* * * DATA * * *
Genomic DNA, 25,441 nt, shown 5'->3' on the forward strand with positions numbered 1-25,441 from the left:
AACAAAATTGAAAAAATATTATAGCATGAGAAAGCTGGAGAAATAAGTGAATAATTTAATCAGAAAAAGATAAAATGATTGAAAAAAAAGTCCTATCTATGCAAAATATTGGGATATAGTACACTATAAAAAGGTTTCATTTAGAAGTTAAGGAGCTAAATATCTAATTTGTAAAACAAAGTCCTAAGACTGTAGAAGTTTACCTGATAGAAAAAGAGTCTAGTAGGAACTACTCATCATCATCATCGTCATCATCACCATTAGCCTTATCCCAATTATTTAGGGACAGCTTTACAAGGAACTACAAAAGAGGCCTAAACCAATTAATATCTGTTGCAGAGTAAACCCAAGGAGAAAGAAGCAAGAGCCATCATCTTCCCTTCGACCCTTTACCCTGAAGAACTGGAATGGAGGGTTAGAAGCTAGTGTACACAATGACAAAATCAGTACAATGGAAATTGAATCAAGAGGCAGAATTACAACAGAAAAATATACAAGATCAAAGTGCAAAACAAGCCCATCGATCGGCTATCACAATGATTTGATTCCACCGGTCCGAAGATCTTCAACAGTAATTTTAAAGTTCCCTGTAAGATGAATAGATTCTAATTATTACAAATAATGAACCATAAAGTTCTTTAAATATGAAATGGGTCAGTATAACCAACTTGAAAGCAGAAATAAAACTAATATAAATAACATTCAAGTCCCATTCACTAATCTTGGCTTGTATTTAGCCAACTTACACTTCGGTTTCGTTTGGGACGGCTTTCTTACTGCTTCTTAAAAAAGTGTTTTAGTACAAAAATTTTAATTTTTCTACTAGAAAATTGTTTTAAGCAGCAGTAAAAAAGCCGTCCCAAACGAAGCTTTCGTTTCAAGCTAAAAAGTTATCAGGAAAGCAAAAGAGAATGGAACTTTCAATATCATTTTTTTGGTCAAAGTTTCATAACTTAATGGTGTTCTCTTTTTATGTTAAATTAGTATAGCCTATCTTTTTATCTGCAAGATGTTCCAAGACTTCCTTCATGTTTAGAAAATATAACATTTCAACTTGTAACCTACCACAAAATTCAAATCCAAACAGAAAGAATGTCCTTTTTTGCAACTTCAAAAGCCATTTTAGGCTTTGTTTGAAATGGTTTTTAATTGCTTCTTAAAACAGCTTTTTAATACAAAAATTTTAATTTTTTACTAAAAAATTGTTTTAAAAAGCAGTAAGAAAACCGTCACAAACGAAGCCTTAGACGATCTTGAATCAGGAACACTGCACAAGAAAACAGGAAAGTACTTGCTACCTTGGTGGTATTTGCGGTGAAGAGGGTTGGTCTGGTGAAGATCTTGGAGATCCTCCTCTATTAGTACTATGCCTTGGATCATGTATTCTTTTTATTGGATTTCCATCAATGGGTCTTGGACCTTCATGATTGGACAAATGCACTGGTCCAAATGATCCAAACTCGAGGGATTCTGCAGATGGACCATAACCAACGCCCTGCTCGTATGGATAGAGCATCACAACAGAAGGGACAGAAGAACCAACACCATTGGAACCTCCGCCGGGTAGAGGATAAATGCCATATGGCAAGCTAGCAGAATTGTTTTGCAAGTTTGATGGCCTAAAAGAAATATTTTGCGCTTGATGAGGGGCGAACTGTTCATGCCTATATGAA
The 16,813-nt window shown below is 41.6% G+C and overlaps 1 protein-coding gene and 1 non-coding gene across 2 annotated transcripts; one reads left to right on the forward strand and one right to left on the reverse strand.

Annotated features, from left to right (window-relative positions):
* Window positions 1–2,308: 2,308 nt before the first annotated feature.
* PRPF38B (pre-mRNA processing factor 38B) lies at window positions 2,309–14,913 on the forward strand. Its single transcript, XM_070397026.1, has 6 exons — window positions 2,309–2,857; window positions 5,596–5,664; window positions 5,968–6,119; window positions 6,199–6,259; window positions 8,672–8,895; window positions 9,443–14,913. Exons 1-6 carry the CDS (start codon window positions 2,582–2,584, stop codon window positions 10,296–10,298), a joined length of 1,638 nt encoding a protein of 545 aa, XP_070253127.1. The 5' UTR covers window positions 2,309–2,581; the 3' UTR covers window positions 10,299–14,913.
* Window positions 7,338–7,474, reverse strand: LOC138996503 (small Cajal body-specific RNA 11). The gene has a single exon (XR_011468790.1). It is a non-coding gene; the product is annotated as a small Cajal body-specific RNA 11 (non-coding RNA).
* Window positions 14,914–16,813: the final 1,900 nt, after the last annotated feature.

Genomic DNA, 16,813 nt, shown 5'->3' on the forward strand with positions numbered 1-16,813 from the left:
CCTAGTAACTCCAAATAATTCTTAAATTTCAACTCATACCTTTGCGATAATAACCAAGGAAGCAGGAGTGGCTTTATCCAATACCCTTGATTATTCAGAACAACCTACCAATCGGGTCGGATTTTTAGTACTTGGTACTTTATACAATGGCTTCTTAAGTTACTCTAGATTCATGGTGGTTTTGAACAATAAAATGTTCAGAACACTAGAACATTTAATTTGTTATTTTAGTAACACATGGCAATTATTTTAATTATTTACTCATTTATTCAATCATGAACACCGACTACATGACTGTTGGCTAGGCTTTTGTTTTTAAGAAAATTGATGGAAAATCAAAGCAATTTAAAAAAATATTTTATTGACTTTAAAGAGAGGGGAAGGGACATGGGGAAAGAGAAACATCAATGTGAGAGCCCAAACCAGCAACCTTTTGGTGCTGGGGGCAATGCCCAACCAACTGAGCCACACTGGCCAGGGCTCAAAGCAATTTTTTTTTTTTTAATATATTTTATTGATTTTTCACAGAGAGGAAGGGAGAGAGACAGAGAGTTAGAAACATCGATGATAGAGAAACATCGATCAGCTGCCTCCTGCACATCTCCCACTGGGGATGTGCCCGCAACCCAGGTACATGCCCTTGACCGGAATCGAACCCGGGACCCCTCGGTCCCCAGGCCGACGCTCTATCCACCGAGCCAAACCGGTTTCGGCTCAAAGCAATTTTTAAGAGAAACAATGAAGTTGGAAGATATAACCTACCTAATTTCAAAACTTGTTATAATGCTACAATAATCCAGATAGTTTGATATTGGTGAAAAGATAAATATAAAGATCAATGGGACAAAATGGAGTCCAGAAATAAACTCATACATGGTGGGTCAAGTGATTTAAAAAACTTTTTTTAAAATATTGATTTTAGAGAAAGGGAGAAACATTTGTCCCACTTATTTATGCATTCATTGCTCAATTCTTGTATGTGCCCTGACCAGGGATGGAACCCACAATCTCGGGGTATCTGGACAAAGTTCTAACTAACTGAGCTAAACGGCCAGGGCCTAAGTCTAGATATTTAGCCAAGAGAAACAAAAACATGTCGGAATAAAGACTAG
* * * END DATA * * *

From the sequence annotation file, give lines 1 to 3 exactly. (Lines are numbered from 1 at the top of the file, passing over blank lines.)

Genomic DNA, 25,441 nt, shown 5'->3' on the forward strand with positions numbered 1-25,441 from the left:
AACAAAATTGAAAAAATATTATAGCATGAGAAAGCTGGAGAAATAAGTGAATAATTTAATCAGAAAAAGATAAAATGATTGAAAAAAAAGTCCTATCTATGCAAAATATTGGGATATAGTACACTATAAAAAGGTTTCATTTAGAAGTTAAGGAGCTAAATATCTAATTTGTAAAACAAAGTCCTAAGACTGTAGAAGTTTACCTGATAGAAAAAGAGTCTAGTAGGAACTACTCATCATCATCATCGTCATCATCACCATTAGCCTTATCCCAATTATTTAGGGACAGCTTTACAAGGAACTACAAAAGAGGCCTAAACCAATTAATATCTGTTGCAGAGTAAACCCAAGGAGAAAGAAGCAAGAGCCATCATCTTCCCTTCGACCCTTTACCCTGAAGAACTGGAATGGAGGGTTAGAAGCTAGTGTACACAATGACAAAATCAGTACAATGGAAATTGAATCAAGAGGCAGAATTACAACAGAAAAATATACAAGATCAAAGTGCAAAACAAGCCCATCGATCGGCTATCACAATGATTTGATTCCACCGGTCCGAAGATCTTCAACAGTAATTTTAAAGTTCCCTGTAAGATGAATAGATTCTAATTATTACAAATAATGAACCATAAAGTTCTTTAAATATGAAATGGGTCAGTATAACCAACTTGAAAGCAGAAATAAAACTAATATAAATAACATTCAAGTCCCATTCACTAATCTTGGCTTGTATTTAGCCAACTTACACTTCGGTTTCGTTTGGGACGGCTTTCTTACTGCTTCTTAAAAAAGTGTTTTAGTACAAAAATTTTAATTTTTCTACTAGAAAATTGTTTTAAGCAGCAGTAAAAAAGCCGTCCCAAACGAAGCTTTCGTTTCAAGCTAAAAAGTTATCAGGAAAGCAAAAGAGAATGGAACTTTCAATATCATTTTTTTGGTCAAAGTTTCATAACTTAATGGTGTTCTCTTTTTATGTTAAATTAGTATAGCCTATCTTTTTATCTGCAAGATGTTCCAAGACTTCCTTCATGTTTAGAAAATATAACATTTCAACTTGTAACCTACCACAAAATTCAAATCCAAACAGAAAGAATGTCCTTTTTTGCAACTTCAAAAGCCATTTTAGGCTTTGTTTGAAATGGTTTTTAATTGCTTCTTAAAACAGCTTTTTAATACAAAAATTTTAATTTTTTACTAAAAAATTGTTTTAAAAAGCAGTAAGAAAACCGTCACAAACGAAGCCTTAGACGATCTTGAATCAGGAACACTGCACAAGAAAACAGGAAAGTACTTGCTACCTTGGTGGTATTTGCGGTGAAGAGGGTTGGTCTGGTGAAGATCTTGGAGATCCTCCTCTATTAGTACTATGCCTTGGATCATGTATTCTTTTTATTGGATTTCCATCAATGGGTCTTGGACCTTCATGATTGGACAAATGCACTGGTCCAAATGATCCAAACTCGAGGGATTCTGCAGATGGACCATAACCAACGCCCTGCTCGTATGGATAGAGCATCACAACAGAAGGGACAGAAGAACCAACACCATTGGAACCTCCGCCGGGTAGAGGATAAATGCCATATGGCAAGCTAGCAGAATTGTTTTGCAAGTTTGATGGCCTAAAAGAAATATTTTGCGCTTGATGAGGGGCGAACTGTTCATGCCTATATGAA
The 16,813-nt window shown below is 41.6% G+C and overlaps 1 protein-coding gene and 1 non-coding gene across 2 annotated transcripts; one reads left to right on the forward strand and one right to left on the reverse strand.